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SBD Global/January 16, 2013/People and Pop Culture
South Australian Gov't To Pursue Suit Against Armstrong Following His Alleged Confession
Published January 16, 2013
JUMPING ON THE BANDWAGON: In N.Y., Albergotti & O'Connell cited sources saying that U.S. Justice Department officials have "recommended joining a federal whistleblower lawsuit aimed at clawing back sponsorship money" from Armstrong. Former cyclist FLOYD LANDIS in the suit alleges that Armstrong and team managers "defrauded the U.S. government when they accepted money from the U.S. Postal Service." The "deadline for the Justice Department to join the suit is Thursday" (WALL STREET JOURNAL, 1/15). Also in N.Y., Thompson & O'Keeffe reported Armstrong is "in talks to return some of the millions of taxpayer dollars he received" from the USPS, which sponsored his team from '98-04. The negotiations "may be an attempt to avoid criminal prosecution or prevent the government from joining the whistleblower suit filed" by Landis, who was stripped of his '06 Tour de France victory because of doping. Armstrong Monday taped an interview with Winfrey where he reportedly confessed to doping, but not everyone in a group of close friends and advisers "thought the sit-down was a good idea." Sources said that some of his advisers "believe it will increase his liability in civil litigation beyond the whistleblower case" (N.Y. DAILY NEWS, 1/15).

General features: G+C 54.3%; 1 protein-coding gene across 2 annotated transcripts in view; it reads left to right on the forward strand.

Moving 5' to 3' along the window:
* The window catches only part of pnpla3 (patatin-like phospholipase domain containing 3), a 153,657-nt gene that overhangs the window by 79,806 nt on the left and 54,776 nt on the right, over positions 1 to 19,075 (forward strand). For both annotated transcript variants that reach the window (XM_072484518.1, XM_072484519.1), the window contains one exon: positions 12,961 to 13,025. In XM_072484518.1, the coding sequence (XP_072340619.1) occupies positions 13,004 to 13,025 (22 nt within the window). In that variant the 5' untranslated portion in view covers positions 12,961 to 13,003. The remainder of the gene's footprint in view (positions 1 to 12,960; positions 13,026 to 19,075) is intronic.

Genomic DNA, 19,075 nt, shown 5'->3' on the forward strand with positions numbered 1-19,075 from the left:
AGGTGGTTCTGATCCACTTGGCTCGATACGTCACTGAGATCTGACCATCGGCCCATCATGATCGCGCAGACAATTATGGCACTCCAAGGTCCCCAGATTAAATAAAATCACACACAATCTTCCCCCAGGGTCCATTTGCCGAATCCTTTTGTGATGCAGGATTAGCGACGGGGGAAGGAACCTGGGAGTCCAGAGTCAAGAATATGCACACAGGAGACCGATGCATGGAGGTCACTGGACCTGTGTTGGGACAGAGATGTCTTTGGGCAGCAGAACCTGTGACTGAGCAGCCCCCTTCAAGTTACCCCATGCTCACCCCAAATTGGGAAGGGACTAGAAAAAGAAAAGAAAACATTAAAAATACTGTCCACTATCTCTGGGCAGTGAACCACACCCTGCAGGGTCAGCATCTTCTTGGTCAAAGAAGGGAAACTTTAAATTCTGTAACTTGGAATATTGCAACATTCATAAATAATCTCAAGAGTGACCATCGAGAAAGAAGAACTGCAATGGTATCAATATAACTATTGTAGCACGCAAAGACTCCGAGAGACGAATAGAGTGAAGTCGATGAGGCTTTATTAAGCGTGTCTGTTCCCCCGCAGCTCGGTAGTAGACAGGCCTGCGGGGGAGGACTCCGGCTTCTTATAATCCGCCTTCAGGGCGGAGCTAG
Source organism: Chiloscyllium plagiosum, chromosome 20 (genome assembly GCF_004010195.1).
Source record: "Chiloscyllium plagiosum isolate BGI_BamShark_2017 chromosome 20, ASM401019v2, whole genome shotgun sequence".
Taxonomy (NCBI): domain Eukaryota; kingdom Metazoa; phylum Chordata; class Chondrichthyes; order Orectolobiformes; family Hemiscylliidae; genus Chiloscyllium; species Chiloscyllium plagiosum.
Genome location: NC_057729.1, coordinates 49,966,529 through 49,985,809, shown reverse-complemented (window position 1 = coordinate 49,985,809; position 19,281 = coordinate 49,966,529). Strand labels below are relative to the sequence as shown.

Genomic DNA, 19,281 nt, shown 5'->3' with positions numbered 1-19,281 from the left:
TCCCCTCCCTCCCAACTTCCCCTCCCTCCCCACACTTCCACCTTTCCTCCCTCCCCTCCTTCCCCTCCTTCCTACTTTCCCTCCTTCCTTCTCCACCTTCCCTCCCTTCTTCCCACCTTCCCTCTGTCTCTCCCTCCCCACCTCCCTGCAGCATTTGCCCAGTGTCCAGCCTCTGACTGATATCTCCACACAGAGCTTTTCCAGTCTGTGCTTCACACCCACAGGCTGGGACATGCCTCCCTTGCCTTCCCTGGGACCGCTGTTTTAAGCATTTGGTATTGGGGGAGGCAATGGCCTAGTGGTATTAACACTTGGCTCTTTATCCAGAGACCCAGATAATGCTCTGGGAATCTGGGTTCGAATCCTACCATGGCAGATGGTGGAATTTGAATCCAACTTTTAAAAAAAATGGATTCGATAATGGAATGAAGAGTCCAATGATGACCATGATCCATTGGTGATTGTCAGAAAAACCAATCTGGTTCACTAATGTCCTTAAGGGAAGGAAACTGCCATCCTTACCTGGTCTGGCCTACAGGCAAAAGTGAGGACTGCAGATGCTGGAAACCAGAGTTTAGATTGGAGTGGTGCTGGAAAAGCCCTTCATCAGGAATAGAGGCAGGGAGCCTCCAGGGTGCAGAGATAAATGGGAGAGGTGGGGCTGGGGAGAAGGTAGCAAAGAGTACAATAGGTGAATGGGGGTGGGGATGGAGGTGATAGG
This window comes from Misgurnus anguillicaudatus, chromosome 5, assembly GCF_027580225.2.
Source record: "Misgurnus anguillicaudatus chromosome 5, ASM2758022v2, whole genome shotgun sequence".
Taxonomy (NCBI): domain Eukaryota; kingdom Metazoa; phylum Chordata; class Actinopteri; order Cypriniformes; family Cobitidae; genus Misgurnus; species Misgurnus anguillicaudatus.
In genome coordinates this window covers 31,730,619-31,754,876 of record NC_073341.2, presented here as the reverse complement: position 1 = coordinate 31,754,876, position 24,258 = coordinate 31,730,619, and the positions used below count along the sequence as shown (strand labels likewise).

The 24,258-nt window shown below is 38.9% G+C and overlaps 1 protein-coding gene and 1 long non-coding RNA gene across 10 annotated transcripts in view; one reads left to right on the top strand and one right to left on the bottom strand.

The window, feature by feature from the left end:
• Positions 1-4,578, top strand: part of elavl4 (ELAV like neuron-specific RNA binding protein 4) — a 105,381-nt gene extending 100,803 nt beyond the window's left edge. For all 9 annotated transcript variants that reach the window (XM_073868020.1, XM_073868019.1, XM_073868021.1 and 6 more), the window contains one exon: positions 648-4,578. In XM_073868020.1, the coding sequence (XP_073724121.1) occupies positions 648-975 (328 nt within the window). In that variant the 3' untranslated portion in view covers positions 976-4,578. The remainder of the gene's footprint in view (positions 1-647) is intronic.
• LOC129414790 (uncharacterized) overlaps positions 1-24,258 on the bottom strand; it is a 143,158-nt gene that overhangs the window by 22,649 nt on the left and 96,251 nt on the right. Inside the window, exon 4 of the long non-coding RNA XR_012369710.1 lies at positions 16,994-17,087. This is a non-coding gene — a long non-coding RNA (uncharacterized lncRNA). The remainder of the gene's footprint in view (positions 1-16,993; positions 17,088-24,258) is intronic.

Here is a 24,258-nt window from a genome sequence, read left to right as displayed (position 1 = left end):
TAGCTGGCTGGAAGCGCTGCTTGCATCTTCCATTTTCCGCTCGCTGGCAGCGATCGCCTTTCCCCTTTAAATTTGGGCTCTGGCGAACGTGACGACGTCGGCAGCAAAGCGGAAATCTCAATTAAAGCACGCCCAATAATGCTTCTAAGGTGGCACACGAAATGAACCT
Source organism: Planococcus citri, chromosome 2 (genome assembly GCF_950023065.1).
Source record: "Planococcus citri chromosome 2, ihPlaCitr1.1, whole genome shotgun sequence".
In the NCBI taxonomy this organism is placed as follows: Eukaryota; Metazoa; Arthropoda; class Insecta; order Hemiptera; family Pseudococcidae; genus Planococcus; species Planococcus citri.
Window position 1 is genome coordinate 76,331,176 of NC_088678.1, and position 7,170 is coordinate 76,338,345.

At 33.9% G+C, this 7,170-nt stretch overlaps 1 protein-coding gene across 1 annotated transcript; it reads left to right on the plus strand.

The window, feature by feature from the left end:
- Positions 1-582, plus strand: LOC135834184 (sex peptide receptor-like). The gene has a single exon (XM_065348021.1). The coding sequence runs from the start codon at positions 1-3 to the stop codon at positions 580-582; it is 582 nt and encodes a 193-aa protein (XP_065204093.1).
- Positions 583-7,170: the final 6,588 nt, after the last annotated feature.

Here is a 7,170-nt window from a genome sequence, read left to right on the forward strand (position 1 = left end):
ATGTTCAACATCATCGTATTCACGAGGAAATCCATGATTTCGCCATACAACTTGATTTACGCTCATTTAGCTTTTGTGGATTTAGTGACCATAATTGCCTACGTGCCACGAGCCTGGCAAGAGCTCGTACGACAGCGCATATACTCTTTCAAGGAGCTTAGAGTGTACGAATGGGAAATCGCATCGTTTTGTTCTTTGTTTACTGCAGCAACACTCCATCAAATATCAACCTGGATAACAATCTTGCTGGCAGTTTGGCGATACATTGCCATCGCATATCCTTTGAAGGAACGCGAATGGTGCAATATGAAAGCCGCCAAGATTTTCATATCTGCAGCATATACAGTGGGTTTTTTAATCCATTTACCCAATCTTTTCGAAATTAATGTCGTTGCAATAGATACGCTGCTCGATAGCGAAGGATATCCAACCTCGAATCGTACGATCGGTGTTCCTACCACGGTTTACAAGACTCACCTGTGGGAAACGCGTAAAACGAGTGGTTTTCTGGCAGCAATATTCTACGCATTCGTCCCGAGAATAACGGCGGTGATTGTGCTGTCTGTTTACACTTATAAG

TALKING THE TALK...: The WSJ's Albergotti & O'Connell in a separate piece wrote under the header, "Behind Lance Armstrong's Decision To Talk." Armstrong's legal team had been "divided about a possible confession, with some expressing concern about its potential effect on continuing litigation." His team includes ROBERT LUSKIN and PATRICK SLEVIN at Patton Boggs, JOHN KEKER and ELLIOT PETERS at Keker & Van Nest, and lawyers from Sheppard Mullin Richter & Hampton. Armstrong also had been "regularly consulting" his attorney TIM HERMAN. Currently, it is "unclear what kind of financial effect his problems are having" on Armstrong (WSJ, 1/15). CBS’ Jack Ford said, “You have to believe that there were some significant battles going on inside of his camp. Public relations people probably saying, ‘Look, you need to take control of this story, move forward. We’re a forgiving nation. If you want to be able do things and resurrect your image you have to apologize and get out there.’ But I got to believe that his lawyers were saying, ‘That’s a terrible idea,’ because legally you’re now going to be exposing yourself to all kinds of civil suits” (“CBS This Morning,” CBS, 1/15).
...WALKING THE WALK: Winfrey Monday morning said she would “choose not to characterize” whether she thought Armstrong was genuinely “contrite” during the interview, which will air Thursday and Friday on OWN. She said, “I would rather people make their own decisions about whether he was contrite or not. I felt that he was thoughtful. I thought that he was serious. I thought that he certainly had prepared himself for this moment. I would say that he met the moment" ("CBS This Morning," 1/15).
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